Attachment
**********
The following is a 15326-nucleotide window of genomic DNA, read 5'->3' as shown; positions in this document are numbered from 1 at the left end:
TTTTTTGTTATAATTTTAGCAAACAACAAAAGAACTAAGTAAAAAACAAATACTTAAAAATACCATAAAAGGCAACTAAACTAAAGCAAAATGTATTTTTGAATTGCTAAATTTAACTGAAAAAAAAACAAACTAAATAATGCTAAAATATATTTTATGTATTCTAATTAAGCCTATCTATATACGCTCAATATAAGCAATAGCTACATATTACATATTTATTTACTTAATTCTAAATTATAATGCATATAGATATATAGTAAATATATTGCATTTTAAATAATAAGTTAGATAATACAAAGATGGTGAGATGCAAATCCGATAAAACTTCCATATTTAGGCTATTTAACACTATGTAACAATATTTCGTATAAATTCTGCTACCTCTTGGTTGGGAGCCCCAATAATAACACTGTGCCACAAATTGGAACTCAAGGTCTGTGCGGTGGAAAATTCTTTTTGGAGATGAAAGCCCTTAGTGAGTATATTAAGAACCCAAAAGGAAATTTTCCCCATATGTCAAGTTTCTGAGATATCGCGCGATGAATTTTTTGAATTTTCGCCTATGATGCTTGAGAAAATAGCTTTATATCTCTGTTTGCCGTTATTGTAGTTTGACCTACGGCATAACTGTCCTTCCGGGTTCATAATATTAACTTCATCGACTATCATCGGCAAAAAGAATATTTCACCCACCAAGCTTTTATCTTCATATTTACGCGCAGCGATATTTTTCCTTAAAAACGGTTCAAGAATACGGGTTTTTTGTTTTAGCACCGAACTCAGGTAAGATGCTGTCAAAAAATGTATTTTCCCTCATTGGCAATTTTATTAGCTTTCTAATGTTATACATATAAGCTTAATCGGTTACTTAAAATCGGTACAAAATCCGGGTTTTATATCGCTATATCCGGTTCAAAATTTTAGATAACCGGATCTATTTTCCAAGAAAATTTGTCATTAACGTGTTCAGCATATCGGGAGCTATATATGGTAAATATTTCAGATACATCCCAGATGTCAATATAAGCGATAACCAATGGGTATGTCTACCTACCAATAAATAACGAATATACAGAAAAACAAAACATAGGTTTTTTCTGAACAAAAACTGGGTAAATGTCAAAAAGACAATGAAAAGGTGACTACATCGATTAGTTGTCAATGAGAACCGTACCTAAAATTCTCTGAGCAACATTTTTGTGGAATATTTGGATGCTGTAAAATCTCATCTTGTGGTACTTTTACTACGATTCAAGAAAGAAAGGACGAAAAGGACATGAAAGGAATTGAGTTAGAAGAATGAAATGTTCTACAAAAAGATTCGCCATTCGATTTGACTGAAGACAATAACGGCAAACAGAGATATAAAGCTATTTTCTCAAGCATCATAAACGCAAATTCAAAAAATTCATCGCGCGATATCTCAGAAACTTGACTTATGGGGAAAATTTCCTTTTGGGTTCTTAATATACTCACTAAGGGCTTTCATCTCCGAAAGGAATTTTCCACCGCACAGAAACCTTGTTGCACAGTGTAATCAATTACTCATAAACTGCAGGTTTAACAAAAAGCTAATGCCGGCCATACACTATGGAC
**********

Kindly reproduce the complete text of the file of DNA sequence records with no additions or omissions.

The following is a 15326-nucleotide window of genomic DNA, read 5'->3' as shown; positions in this document are numbered from 1 at the left end:
TTTTTTGTTATAATTTTAGCAAACAACAAAAGAACTAAGTAAAAAACAAATACTTAAAAATACCATAAAAGGCAACTAAACTAAAGCAAAATGTATTTTTGAATTGCTAAATTTAACTGAAAAAAAAACAAACTAAATAATGCTAAAATATATTTTATGTATTCTAATTAAGCCTATCTATATACGCTCAATATAAGCAATAGCTACATATTACATATTTATTTACTTAATTCTAAATTATAATGCATATAGATATATAGTAAATATATTGCATTTTAAATAATAAGTTAGATAATACAAAGATGGTGAGATGCAAATCCGATAAAACTTCCATATTTAGGCTATTTAACACTATGTAACAATATTTCGTATAAATTCTGCTACCTCTTGGTTGGGAGCCCCAATAATAACACTGTGCCACAAATTGGAACTCAAGGTCTGTGCGGTGGAAAATTCTTTTTGGAGATGAAAGCCCTTAGTGAGTATATTAAGAACCCAAAAGGAAATTTTCCCCATATGTCAAGTTTCTGAGATATCGCGCGATGAATTTTTTGAATTTTCGCCTATGATGCTTGAGAAAATAGCTTTATATCTCTGTTTGCCGTTATTGTAGTTTGACCTACGGCATAACTGTCCTTCCGGGTTCATAATATTAACTTCATCGACTATCATCGGCAAAAAGAATATTTCACCCACCAAGCTTTTATCTTCATATTTACGCGCAGCGATATTTTTCCTTAAAAACGGTTCAAGAATACGGGTTTTTTGTTTTAGCACCGAACTCAGGTAAGATGCTGTCAAAAAATGTATTTTCCCTCATTGGCAATTTTATTAGCTTTCTAATGTTATACATATAAGCTTAATCGGTTACTTAAAATCGGTACAAAATCCGGGTTTTATATCGCTATATCCGGTTCAAAATTTTAGATAACCGGATCTATTTTCCAAGAAAATTTGTCATTAACGTGTTCAGCATATCGGGAGCTATATATGGTAAATATTTCAGATACATCCCAGATGTCAATATAAGCGATAACCAATGGGTATGTCTACCTACCAATAAATAACGAATATACAGAAAAACAAAACATAGGTTTTTTCTGAACAAAAACTGGGTAAATGTCAAAAAGACAATGAAAAGGTGACTACATCGATTAGTTGTCAATGAGAACCGTACCTAAAATTCTCTGAGCAACATTTTTGTGGAATATTTGGATGCTGTAAAATCTCATCTTGTGGTACTTTTACTACGATTCAAGAAAGAAAGGACGAAAAGGACATGAAAGGAATTGAGTTAGAAGAATGAAATGTTCTACAAAAAGATTCGCCATTCGATTTGACTGAAGACAATAACGGCAAACAGAGATATAAAGCTATTTTCTCAAGCATCATAAACGCAAATTCAAAAAATTCATCGCGCGATATCTCAGAAACTTGACTTATGGGGAAAATTTCCTTTTGGGTTCTTAATATACTCACTAAGGGCTTTCATCTCCGAAAGGAATTTTCCACCGCACAGAAACCTTGTTGCACAGTGTAATCAATTACTCATAAACTGCAGGTTTAACAAAAAGCTAATGCCGGCCATACACTATGGAC